When Google, Yahoo! and Microsoft joined forces and endorsed the rel=canonical tag back in 2009 SEOs across the land jumped for joy. Rel canonical does fulfill a very useful purpose buying a site owner time to correct their content duplication issues. Unfortunately, many site owners and developers are beginning to use the rel canonical tag as a band-aid for just about every URL problem. This is a dangerous practice that could produce a devastating result.
First, let’s discuss what the rel canonical tag is and why it is needed. Search engines want a unique piece of content to reside on one URL on your website. That means the search engines do not want to find your wildly popular article about Kony2012 republished on your site at multiple URLs:
Having the exact or very similar content on multiple URLs will trigger a duplicate content penalty. The above example of URLs highlight the SPAMMY way of duplicating content. Often times duplicate content issues are caused by a CMS that is running amok. Below is an example of a CMS creating a new version of your URL each day by appending a paramater:
Notice the nasty parameter code being added everyday? This is not an intentional act of the site owner trying to create multiple URLs for the Kony2012 article. Nevertheless, a duplicate content penalty will soon loom over this site. The best course of action is to slap a rel canonical tag in the <head> section of this page essentially informing the engines, “Yes, we do have duplicate content for this page. However, please treat the specified URL in our rel canonical tag as the sole location for this content.”
For our example the rel canonical tag would appear like this in the <head> section of the source code:
<link rel=”canonical” href=”www.bestsocialmediaever.com/kony2012/”/>
Every duplicate page would have this rel canonical tag in the source code so the engines would know the intent of the site owner is to assign that content to one URL. After you have added that tag your job is not complete. Now you must FIX YOUR CMS URL WRITTING PROBLEM. Think of rel canonical as a real band-aid.
You cut your arm and blood comes pouring out. You clean the wound and slap a band-aid on the gash. In a few days your body repairs the cut and you no longer need the band-aid. That is rel canonical. Site owner discovers CMS URL writing problem and uses the rel canonical tag. Then the site owner resolves the URL writing problem, gets rid of all the dupe URLs so only the original URL is present and then the site owner can remove the rel canonical tag.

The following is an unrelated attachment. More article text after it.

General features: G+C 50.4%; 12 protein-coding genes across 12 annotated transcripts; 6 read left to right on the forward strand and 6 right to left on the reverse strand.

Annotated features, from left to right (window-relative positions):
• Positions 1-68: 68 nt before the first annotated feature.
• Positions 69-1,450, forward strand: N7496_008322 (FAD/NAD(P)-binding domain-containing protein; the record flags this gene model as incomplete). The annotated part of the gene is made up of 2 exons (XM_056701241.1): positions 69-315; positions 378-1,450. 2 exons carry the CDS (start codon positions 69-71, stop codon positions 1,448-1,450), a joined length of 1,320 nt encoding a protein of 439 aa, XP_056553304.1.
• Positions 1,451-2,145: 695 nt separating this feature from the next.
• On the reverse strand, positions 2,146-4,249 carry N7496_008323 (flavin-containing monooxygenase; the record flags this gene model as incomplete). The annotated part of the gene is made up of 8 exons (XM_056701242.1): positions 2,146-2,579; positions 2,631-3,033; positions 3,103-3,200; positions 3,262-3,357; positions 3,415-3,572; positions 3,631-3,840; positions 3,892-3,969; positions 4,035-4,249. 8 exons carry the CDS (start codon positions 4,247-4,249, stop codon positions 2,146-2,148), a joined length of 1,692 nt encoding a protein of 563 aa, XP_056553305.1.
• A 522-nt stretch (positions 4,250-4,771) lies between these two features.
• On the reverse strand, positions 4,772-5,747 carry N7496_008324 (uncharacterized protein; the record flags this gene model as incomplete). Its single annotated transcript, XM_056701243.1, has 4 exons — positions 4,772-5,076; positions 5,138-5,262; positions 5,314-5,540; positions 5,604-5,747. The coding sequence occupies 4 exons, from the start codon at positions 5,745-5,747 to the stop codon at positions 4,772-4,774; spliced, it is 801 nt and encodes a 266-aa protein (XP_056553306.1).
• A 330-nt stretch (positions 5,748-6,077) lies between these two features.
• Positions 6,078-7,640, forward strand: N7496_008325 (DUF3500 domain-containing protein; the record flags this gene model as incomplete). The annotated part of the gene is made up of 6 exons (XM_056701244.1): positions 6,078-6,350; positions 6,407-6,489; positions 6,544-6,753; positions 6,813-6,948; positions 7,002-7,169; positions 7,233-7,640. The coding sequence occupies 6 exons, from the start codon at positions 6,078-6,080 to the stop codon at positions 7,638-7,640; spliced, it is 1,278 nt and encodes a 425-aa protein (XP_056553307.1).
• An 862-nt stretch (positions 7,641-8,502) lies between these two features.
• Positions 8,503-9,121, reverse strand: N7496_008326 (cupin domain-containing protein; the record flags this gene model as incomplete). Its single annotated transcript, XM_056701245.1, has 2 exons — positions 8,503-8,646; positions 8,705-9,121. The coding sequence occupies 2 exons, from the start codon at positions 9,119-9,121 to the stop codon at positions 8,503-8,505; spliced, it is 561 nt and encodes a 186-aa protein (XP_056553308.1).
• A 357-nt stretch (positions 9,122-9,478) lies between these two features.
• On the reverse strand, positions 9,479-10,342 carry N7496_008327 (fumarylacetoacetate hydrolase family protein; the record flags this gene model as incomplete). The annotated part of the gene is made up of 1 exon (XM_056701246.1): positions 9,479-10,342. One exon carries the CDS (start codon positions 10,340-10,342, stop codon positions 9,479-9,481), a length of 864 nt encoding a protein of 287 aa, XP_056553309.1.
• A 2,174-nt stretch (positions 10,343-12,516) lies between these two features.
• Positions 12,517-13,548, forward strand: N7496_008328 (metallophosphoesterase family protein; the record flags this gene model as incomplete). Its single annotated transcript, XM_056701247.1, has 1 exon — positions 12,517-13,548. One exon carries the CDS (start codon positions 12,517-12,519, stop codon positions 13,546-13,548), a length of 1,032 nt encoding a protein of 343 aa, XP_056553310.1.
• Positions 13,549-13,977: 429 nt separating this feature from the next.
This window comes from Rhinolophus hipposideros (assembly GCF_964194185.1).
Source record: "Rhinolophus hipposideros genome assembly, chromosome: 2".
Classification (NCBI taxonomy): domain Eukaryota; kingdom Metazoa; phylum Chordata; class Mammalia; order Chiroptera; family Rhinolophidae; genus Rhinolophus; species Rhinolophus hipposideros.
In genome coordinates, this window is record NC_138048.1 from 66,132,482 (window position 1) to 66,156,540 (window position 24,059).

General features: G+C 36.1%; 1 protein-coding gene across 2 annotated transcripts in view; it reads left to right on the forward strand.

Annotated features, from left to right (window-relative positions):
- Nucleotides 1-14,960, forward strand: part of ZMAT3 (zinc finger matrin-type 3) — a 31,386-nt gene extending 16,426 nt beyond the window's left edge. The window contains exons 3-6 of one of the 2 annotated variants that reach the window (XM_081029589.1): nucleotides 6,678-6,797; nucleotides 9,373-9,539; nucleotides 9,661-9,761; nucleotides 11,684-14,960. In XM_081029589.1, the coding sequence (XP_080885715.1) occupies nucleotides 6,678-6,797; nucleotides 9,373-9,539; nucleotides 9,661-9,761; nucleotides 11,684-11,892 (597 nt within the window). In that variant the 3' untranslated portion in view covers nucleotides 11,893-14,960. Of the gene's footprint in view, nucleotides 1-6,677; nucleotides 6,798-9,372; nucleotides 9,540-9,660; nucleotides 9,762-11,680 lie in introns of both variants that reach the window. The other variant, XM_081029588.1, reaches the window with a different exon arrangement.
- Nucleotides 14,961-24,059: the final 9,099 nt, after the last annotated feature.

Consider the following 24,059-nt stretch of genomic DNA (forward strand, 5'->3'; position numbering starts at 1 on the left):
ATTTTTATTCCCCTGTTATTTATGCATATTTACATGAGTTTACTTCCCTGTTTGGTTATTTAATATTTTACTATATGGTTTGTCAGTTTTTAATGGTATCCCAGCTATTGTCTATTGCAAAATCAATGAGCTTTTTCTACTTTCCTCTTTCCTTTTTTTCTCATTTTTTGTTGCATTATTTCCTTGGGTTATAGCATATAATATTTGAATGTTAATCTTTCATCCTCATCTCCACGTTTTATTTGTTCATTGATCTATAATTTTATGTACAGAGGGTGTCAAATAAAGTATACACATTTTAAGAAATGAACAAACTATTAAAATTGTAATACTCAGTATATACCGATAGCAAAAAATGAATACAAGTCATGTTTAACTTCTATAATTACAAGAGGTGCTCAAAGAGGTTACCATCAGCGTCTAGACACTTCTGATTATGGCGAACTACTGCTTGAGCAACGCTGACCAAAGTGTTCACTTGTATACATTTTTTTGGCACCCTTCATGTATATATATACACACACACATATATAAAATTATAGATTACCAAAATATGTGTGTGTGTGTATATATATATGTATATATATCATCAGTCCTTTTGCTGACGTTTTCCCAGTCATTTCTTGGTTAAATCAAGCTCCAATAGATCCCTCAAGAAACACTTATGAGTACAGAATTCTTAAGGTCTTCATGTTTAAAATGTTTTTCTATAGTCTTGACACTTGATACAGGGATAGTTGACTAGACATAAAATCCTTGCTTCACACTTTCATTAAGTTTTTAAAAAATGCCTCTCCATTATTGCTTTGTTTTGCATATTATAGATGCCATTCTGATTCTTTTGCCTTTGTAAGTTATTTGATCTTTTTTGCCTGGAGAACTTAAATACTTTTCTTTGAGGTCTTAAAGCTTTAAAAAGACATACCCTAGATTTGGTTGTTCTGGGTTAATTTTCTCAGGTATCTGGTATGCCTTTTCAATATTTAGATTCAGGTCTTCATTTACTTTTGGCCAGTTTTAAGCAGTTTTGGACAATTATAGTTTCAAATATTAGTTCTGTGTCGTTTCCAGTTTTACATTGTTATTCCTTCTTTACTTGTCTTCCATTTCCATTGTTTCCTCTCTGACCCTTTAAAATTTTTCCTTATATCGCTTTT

Unfortunately, I am seeing the rel canonical tag “resolving” many more issues on a permanent level. The frequent and most common use is to resolve the problem above, but the site owner never fixes the CMS parameter URL issue.
A deceptive and diabolical use of the tag can be found with sites that use content provider partners. Site A publishes celebrity gossip and becomes insanely popular. Site A cannot keep up with the demand for creating content. They reach out to Site B and strike a content syndication deal where Site B will allow Site A to reuse content from Site B. The same articles on Site B will also reside on Site A at the same time. I have seen contracts where Site B requires Site A add a rel canonical tag on the Site A content pointing to the original URL on Site B. This ruins any and all search value of having Site B’s content on Site A. The content on Site A will not surface on the search engine results pages. Ensure your content syndication agreements do not require the use of a rel canonical tag.
That last example is a sneaky way to manipulate the rel canonical, but the worst use is substituting 301 redirects for rel canonical. When you change your URL structure or move your entire site to a new domain you will ALWAYS NEED TO UTILIZE 301 REDIRECTS.
I recently saw a high revenue website change their URL structure and then use rel canonical to point to the new URLs. So the legacy URLs are still live and the new URLs are live. The site owner did not use 301 redirects, but slapped a rel canonical on the legacy URLs pointing to the content on the new URLs. Do not do this. Rel canonical was never intended to supplant the redirect process. What would happen if the rel canonical tags were put on the new site pointing back to the legacy site? The new site would simply not exist in the eyes of the engines.
Do not mess around with rel canonical because if used improperly it can become a shriveled up, and foul smelling band-aid. You do not let your band-aids for cuts become that way, so do not let that happen to your website.